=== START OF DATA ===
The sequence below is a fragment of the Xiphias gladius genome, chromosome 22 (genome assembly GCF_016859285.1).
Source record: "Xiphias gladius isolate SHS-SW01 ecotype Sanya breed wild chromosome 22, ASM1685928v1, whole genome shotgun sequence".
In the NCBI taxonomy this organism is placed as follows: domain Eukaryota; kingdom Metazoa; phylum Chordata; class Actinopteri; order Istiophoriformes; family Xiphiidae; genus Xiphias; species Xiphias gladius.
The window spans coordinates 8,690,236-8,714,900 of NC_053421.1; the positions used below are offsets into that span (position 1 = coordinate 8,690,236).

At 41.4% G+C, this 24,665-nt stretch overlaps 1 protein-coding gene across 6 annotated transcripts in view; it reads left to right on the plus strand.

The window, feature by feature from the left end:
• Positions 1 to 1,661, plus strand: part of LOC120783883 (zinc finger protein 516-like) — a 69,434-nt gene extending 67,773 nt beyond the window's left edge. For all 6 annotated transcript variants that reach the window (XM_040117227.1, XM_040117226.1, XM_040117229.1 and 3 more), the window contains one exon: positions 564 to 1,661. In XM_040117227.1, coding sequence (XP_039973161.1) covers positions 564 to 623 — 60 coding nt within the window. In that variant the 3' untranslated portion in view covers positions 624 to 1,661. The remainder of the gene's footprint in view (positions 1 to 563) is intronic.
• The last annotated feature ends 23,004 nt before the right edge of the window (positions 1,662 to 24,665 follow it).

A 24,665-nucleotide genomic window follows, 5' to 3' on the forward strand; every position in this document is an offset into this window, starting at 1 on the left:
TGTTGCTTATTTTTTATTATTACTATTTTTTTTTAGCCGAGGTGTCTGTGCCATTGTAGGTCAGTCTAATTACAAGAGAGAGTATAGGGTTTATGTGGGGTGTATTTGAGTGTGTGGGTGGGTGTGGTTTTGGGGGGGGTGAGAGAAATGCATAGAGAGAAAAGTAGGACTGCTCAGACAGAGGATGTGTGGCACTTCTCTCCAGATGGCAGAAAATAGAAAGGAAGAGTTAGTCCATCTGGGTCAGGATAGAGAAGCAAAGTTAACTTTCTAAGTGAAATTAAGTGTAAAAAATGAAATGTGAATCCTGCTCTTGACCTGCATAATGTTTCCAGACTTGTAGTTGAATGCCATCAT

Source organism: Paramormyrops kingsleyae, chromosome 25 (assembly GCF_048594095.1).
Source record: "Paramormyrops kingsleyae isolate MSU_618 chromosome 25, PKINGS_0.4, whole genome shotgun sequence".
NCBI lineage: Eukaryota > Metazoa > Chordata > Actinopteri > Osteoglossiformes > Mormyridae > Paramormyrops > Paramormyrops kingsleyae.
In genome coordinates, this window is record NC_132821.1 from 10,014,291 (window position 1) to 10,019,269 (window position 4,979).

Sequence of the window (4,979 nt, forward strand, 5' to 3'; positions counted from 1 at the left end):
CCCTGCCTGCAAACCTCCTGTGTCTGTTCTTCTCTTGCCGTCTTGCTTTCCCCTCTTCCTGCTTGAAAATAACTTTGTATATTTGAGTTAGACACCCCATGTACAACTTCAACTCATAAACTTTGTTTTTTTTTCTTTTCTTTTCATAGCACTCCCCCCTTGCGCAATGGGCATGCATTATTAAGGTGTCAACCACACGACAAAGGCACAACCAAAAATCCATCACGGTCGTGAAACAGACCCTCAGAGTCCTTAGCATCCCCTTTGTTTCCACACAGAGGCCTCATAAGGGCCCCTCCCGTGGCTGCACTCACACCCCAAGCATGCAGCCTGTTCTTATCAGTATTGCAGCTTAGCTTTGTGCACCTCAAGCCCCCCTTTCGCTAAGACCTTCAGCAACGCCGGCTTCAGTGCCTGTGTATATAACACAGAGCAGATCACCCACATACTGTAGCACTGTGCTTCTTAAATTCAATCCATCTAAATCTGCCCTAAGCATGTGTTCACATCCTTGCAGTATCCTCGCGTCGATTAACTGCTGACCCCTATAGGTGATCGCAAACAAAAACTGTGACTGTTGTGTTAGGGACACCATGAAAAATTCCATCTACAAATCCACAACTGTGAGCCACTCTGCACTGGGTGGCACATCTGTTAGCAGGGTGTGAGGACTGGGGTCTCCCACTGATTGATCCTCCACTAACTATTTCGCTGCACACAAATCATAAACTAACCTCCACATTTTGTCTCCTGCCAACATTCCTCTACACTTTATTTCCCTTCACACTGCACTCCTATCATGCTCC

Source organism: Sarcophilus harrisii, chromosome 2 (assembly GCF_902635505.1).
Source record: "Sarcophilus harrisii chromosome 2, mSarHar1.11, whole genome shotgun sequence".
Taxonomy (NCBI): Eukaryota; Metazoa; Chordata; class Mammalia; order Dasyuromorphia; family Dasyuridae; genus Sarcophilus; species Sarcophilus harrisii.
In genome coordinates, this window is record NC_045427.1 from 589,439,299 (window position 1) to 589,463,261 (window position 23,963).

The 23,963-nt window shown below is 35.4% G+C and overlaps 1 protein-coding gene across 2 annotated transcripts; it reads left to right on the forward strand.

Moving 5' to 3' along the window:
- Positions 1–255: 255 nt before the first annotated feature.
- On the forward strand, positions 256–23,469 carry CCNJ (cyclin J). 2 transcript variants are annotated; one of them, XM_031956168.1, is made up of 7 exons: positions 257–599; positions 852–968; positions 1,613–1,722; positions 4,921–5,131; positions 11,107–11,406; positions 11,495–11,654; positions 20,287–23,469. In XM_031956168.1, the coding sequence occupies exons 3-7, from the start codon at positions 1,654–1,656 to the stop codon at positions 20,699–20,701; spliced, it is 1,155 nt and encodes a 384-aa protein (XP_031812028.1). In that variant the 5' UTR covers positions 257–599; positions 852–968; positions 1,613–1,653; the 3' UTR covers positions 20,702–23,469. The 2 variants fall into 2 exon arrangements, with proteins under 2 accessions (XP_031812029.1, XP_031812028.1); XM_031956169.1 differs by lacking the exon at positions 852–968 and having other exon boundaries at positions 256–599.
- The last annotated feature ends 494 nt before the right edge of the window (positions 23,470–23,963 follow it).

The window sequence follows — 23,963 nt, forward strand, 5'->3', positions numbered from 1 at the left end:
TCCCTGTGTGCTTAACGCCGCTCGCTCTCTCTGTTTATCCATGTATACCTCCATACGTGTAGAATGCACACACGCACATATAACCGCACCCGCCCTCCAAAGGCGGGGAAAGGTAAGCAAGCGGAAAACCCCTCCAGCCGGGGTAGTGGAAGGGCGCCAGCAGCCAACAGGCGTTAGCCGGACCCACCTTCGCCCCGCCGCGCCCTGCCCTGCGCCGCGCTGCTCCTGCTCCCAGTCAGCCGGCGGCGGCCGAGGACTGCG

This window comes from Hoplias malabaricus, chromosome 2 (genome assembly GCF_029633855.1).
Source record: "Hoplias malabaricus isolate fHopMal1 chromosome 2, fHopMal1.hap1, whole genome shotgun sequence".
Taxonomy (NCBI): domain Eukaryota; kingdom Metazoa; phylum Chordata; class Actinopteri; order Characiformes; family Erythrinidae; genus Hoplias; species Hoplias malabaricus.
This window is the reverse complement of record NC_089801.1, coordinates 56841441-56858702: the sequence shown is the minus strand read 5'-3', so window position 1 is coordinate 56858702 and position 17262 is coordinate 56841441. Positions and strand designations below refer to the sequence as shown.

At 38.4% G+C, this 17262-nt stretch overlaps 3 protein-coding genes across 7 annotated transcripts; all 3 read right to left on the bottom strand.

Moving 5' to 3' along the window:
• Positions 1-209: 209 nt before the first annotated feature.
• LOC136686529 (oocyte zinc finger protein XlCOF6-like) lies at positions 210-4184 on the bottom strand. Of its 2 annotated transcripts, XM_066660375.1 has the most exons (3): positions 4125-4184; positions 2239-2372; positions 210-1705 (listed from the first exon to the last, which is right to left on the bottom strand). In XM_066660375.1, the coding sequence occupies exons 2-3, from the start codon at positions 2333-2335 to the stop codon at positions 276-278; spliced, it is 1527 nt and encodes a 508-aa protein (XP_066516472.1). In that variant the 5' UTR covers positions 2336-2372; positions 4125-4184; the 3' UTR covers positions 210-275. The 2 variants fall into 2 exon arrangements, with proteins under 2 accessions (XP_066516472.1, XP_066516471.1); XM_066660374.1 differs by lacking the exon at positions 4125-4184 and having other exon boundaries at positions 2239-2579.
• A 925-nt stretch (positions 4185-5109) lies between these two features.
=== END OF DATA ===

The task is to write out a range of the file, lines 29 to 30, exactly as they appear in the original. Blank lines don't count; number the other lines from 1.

Source record: "Hoplias malabaricus isolate fHopMal1 chromosome 2, fHopMal1.hap1, whole genome shotgun sequence".
Taxonomy (NCBI): domain Eukaryota; kingdom Metazoa; phylum Chordata; class Actinopteri; order Characiformes; family Erythrinidae; genus Hoplias; species Hoplias malabaricus.